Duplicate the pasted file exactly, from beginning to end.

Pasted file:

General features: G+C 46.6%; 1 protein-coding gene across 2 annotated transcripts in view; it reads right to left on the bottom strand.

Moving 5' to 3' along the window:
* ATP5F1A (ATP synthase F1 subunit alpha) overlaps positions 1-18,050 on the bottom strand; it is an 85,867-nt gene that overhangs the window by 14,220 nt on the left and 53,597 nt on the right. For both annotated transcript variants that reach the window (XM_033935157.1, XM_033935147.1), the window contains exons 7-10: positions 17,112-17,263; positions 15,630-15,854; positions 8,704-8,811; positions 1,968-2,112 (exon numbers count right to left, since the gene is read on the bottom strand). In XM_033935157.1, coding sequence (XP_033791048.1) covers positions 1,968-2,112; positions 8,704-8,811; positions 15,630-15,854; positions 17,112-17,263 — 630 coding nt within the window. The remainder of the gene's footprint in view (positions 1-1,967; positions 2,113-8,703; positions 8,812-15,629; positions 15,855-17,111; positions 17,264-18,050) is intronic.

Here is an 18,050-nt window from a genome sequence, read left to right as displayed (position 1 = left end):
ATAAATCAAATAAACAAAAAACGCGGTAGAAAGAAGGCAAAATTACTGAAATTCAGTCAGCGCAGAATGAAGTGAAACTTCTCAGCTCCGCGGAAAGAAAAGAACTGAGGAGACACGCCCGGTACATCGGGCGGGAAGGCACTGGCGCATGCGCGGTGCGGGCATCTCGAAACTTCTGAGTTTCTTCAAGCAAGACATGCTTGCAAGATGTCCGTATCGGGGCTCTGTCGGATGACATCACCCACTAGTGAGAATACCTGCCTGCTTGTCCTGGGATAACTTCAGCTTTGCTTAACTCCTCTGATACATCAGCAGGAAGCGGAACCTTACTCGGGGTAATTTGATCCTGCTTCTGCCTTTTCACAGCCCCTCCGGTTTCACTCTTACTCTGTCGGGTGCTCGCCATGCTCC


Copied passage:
General features: G+C 46.6%; 1 protein-coding gene across 2 annotated transcripts in view; it reads right to left on the bottom strand.

Moving 5' to 3' along the window:
* ATP5F1A (ATP synthase F1 subunit alpha) overlaps positions 1-18,050 on the bottom strand; it is an 85,867-nt gene that overhangs the window by 14,220 nt on the left and 53,597 nt on the right. For both annotated transcript variants that reach the window (XM_033935157.1, XM_033935147.1), the window contains exons 7-10: positions 17,112-17,263; positions 15,630-15,854; positions 8,704-8,811; positions 1,968-2,112 (exon numbers count right to left, since the gene is read on the bottom strand). In XM_033935157.1, coding sequence (XP_033791048.1) covers positions 1,968-2,112; positions 8,704-8,811; positions 15,630-15,854; positions 17,112-17,263 — 630 coding nt within the window. The remainder of the gene's footprint in view (positions 1-1,967; positions 2,113-8,703; positions 8,812-15,629; positions 15,855-17,111; positions 17,264-18,050) is intronic.

Here is an 18,050-nt window from a genome sequence, read left to right as displayed (position 1 = left end):
ATAAATCAAATAAACAAAAAACGCGGTAGAAAGAAGGCAAAATTACTGAAATTCAGTCAGCGCAGAATGAAGTGAAACTTCTCAGCTCCGCGGAAAGAAAAGAACTGAGGAGACACGCCCGGTACATCGGGCGGGAAGGCACTGGCGCATGCGCGGTGCGGGCATCTCGAAACTTCTGAGTTTCTTCAAGCAAGACATGCTTGCAAGATGTCCGTATCGGGGCTCTGTCGGATGACATCACCCACTAGTGAGAATACCTGCCTGCTTGTCCTGGGATAACTTCAGCTTTGCTTAACTCCTCTGATACATCAGCAGGAAGCGGAACCTTACTCGGGGTAATTTGATCCTGCTTCTGCCTTTTCACAGCCCCTCCGGTTTCACTCTTACTCTGTCGGGTGCTCGCCATGCTCC